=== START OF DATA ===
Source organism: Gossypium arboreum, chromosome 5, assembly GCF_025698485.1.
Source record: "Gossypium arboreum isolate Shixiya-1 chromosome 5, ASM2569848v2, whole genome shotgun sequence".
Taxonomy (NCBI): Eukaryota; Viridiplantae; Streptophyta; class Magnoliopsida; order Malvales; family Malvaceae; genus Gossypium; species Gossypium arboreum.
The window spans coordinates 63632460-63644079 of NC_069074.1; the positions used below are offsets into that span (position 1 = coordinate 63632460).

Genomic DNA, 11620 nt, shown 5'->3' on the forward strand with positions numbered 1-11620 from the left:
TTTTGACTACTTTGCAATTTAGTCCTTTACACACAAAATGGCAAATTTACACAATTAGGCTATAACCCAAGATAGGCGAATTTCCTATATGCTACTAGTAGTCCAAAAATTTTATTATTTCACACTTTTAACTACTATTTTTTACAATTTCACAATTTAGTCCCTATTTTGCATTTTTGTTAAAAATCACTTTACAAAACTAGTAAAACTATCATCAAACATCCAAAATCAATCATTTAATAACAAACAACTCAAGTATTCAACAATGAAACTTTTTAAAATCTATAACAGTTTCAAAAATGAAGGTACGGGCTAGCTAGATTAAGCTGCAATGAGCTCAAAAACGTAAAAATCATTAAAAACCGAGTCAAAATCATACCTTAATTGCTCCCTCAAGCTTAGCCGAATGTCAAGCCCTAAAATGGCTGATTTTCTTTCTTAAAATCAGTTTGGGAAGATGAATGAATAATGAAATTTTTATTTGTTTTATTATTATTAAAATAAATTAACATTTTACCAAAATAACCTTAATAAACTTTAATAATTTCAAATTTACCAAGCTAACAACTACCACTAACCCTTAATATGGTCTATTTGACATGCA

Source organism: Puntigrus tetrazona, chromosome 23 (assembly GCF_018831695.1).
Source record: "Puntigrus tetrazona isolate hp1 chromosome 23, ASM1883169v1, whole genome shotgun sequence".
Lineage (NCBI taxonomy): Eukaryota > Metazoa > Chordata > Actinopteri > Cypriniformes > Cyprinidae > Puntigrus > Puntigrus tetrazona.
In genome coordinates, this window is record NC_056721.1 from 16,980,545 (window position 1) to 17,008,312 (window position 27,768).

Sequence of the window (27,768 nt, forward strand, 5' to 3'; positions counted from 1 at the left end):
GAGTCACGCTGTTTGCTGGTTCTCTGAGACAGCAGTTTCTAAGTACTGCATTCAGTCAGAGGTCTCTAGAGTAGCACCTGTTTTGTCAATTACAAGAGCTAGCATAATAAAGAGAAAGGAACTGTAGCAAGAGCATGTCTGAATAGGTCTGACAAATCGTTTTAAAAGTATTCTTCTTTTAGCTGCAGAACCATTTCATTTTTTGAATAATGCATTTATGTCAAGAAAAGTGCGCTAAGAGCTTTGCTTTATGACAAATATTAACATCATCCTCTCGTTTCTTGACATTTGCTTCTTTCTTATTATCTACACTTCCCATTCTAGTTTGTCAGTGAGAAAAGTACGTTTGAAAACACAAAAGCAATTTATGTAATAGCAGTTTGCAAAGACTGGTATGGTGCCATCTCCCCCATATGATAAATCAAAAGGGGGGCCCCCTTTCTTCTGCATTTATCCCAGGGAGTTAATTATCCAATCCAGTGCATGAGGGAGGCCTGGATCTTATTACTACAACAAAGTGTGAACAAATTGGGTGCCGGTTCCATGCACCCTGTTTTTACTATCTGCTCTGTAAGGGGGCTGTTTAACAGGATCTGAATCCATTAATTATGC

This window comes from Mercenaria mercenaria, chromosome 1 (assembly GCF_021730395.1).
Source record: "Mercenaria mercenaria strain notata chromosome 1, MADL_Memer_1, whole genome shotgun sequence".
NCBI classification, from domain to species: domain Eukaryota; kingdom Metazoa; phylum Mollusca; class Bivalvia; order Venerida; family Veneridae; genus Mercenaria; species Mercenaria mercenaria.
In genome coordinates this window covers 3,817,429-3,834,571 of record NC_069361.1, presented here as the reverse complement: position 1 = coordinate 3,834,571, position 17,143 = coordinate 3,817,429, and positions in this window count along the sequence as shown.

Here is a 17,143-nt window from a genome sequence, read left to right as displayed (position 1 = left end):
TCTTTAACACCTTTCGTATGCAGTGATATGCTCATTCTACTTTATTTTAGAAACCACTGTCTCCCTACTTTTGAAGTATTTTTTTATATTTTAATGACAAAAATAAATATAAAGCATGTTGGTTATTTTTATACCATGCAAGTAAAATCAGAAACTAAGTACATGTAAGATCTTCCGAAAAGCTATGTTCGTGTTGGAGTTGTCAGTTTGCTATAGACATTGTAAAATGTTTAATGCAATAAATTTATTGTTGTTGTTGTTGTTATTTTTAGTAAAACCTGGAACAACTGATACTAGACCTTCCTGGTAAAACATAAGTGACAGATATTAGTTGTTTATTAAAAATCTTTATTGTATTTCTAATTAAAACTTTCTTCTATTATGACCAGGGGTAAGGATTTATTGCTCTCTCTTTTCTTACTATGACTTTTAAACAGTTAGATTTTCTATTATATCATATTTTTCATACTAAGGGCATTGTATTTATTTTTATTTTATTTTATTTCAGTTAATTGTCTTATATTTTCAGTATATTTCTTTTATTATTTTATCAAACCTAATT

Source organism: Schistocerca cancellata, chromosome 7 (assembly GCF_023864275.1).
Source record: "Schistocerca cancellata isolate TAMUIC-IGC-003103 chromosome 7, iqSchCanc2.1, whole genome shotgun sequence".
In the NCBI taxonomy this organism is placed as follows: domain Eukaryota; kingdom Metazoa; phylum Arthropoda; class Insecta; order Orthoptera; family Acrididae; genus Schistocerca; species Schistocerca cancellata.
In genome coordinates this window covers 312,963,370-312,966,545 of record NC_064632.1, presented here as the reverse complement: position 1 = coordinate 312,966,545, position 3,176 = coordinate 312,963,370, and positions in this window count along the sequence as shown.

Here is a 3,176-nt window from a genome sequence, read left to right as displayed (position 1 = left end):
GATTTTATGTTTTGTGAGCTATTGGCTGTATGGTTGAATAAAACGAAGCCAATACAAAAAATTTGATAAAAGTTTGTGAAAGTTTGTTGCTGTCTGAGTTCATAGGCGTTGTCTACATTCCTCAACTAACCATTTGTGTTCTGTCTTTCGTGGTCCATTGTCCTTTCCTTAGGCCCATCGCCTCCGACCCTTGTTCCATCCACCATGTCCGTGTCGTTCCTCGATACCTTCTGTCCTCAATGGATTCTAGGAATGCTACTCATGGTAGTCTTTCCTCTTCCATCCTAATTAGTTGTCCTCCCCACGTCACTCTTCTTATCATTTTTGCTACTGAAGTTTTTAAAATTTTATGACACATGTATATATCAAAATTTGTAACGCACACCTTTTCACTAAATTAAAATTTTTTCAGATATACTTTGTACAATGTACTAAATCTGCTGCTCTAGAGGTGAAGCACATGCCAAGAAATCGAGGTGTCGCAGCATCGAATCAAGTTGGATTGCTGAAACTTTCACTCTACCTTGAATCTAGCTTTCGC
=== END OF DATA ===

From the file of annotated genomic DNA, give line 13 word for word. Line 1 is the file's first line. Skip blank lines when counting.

This window comes from Mercenaria mercenaria, chromosome 1 (assembly GCF_021730395.1).